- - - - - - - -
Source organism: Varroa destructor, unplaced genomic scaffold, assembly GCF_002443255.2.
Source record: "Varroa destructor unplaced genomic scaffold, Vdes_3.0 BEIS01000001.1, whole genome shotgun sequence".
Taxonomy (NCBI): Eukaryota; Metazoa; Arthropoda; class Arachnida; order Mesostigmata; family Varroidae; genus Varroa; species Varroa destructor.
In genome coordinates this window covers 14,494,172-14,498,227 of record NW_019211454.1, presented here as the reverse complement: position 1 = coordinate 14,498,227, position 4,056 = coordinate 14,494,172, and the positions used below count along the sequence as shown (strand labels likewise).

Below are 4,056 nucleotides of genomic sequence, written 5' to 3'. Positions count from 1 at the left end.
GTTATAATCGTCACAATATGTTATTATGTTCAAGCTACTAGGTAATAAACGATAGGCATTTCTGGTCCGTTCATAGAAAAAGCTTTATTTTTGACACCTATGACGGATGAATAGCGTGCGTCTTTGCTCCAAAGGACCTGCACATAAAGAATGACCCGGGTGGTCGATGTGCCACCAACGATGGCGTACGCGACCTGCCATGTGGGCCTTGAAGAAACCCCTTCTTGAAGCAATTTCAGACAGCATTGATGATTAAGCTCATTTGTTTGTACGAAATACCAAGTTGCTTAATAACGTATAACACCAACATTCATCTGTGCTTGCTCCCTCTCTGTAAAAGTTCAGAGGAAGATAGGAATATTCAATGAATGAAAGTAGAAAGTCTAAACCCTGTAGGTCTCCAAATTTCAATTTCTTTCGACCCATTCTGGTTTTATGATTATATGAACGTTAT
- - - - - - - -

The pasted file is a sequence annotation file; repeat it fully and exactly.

Source organism: Varroa destructor, unplaced genomic scaffold, assembly GCF_002443255.2.
Source record: "Varroa destructor unplaced genomic scaffold, Vdes_3.0 BEIS01000001.1, whole genome shotgun sequence".
Taxonomy (NCBI): Eukaryota; Metazoa; Arthropoda; class Arachnida; order Mesostigmata; family Varroidae; genus Varroa; species Varroa destructor.
In genome coordinates this window covers 14,494,172-14,498,227 of record NW_019211454.1, presented here as the reverse complement: position 1 = coordinate 14,498,227, position 4,056 = coordinate 14,494,172, and the positions used below count along the sequence as shown (strand labels likewise).

Below are 4,056 nucleotides of genomic sequence, written 5' to 3'. Positions count from 1 at the left end.
GTTATAATCGTCACAATATGTTATTATGTTCAAGCTACTAGGTAATAAACGATAGGCATTTCTGGTCCGTTCATAGAAAAAGCTTTATTTTTGACACCTATGACGGATGAATAGCGTGCGTCTTTGCTCCAAAGGACCTGCACATAAAGAATGACCCGGGTGGTCGATGTGCCACCAACGATGGCGTACGCGACCTGCCATGTGGGCCTTGAAGAAACCCCTTCTTGAAGCAATTTCAGACAGCATTGATGATTAAGCTCATTTGTTTGTACGAAATACCAAGTTGCTTAATAACGTATAACACCAACATTCATCTGTGCTTGCTCCCTCTCTGTAAAAGTTCAGAGGAAGATAGGAATATTCAATGAATGAAAGTAGAAAGTCTAAACCCTGTAGGTCTCCAAATTTCAATTTCTTTCGACCCATTCTGGTTTTATGATTATATGAACGTTAT